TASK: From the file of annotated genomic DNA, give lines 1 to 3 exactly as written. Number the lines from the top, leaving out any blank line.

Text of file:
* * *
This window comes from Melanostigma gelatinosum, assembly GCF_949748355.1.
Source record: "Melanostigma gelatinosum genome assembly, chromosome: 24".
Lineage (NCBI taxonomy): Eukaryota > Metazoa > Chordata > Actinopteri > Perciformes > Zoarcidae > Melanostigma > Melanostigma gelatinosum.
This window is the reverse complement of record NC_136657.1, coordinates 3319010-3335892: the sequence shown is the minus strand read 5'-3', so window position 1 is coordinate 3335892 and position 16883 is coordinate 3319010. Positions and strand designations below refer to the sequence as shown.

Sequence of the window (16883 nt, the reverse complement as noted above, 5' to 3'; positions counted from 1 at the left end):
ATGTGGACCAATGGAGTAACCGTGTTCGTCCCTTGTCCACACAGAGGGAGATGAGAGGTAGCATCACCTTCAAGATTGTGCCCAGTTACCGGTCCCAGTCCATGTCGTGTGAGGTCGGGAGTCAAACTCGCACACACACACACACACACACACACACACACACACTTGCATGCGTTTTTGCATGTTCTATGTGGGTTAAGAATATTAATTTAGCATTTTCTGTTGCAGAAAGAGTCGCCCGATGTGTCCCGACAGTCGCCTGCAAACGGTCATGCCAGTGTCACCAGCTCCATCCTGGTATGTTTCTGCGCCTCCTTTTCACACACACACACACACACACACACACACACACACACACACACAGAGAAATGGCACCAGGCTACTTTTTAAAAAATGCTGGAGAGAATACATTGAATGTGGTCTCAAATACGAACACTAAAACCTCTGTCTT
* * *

This window comes from Melanostigma gelatinosum, assembly GCF_949748355.1.
Source record: "Melanostigma gelatinosum genome assembly, chromosome: 24".
Lineage (NCBI taxonomy): Eukaryota > Metazoa > Chordata > Actinopteri > Perciformes > Zoarcidae > Melanostigma > Melanostigma gelatinosum.